The 76-year old Detroit self-taught guitarist has had strong ties to Australia and New Zealand ever since his music gained airplay locally in the mid-1970s, long before the rest of the world caught onto his talent thanks to Malik Bendjelloul’s Oscar-winning film Searching for Sugar Man.
He first toured Australia and New Zealand in the late 1970s and later returned to Australia in 2014 then again in 2016 for a run of 14 shows and also released the iconic live album, Rodriguez Rocks – Live In Australia.
The Searching for Sugar Man documentary followed Rodriguez’s mythical, unheralded story that began in the bars and clubs around Detroit in the 1960s. Drawing inspiration from the city’s post-industrial urban decay, Rodriguez recorded and released albums Cold Fact (1969) and Coming From Reality (1971). These releases went largely unnoticed in the US, despite Cold Fact being certified five-times platinum in Australia and Coming From Reality peaking at #24 in the ARIA Album chart.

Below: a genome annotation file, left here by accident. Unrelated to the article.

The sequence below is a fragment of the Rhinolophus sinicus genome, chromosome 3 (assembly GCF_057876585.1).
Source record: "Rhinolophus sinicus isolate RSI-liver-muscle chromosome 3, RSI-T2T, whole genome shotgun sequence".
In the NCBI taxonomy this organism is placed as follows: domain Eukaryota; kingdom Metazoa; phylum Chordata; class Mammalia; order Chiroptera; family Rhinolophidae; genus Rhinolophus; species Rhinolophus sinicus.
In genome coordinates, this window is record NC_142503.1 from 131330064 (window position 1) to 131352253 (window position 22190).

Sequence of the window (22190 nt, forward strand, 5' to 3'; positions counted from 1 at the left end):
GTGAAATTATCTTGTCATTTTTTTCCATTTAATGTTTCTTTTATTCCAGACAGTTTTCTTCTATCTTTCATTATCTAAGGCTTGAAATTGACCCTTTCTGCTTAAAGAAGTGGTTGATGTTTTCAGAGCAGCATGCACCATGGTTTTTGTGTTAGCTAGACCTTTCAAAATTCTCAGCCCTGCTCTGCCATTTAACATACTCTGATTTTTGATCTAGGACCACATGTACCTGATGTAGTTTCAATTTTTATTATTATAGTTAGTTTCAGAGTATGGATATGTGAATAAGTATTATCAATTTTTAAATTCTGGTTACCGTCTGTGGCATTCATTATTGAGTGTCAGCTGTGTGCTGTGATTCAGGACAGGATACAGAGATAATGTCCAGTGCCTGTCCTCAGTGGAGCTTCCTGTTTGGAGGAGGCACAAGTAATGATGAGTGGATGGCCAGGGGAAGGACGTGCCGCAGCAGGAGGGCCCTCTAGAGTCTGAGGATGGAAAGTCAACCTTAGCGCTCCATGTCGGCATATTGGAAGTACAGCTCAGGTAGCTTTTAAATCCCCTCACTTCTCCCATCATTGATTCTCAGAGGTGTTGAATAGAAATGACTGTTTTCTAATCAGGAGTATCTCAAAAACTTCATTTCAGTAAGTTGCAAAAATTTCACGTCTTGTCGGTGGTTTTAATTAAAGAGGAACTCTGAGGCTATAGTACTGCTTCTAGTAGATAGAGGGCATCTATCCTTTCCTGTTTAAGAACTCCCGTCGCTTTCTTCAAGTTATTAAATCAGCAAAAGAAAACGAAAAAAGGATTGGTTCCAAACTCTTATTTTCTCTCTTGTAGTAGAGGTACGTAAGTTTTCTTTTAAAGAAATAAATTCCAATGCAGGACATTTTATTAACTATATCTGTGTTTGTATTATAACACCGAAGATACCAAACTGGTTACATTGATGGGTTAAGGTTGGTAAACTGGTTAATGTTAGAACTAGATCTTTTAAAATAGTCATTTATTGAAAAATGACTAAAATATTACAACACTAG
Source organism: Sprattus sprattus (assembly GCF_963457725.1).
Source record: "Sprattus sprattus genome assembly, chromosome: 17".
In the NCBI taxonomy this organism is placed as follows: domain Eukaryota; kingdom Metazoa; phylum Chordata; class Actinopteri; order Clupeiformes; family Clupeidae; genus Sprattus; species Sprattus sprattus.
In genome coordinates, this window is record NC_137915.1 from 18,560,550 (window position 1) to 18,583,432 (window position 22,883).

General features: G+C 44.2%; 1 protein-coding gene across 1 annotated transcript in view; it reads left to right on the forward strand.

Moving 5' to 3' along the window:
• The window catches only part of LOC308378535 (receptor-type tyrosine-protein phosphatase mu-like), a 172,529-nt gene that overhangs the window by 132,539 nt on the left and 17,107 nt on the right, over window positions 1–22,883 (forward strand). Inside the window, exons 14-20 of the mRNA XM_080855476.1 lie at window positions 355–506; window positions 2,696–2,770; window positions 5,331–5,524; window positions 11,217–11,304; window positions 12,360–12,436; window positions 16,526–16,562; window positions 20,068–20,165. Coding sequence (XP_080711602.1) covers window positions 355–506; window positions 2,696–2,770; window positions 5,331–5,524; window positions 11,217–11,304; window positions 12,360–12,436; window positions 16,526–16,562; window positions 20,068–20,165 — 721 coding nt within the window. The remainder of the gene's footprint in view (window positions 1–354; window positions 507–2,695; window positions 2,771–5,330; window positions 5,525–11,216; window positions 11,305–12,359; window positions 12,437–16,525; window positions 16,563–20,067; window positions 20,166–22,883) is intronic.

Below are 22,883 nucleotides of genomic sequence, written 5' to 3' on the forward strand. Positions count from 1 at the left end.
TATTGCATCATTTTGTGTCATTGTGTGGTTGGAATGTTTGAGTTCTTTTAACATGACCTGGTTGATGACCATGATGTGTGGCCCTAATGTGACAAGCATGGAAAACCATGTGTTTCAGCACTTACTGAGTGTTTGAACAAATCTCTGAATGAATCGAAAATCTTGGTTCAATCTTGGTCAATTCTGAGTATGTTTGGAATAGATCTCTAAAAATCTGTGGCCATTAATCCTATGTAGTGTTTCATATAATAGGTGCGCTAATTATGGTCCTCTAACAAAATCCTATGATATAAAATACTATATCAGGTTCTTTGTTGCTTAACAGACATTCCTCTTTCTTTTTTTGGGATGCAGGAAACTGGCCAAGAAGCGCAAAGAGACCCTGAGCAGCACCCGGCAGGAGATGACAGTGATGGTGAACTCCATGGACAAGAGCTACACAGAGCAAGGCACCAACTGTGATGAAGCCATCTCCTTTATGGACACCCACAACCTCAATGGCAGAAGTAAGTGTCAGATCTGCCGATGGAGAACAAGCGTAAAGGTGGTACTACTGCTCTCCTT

Thanks to bootleg recordings and word of mouth, Cold Fact found its way to South Africa where its counter-culture lyrics resonated with the country’s politically-alienated youth. Without a telephone and working factory and construction jobs to support his family, Rodriguez remained oblivious to the fact that he was bigger than Elvis in South Africa.
Nearly five decades after the release of his debut, Rodriguez’s incredible vocal and musical skill is finally being heard by audiences throughout Europe, the United Kingdom and North America, including festival audiences at Glastonbury and Coachella.
Rodriguez plays Kings Park and Botanic Garden, supported by Sarah Blasko, on Friday, March 1, 2019. Tickets on sale 10am Tuesday, August 7 from Ticketmaster.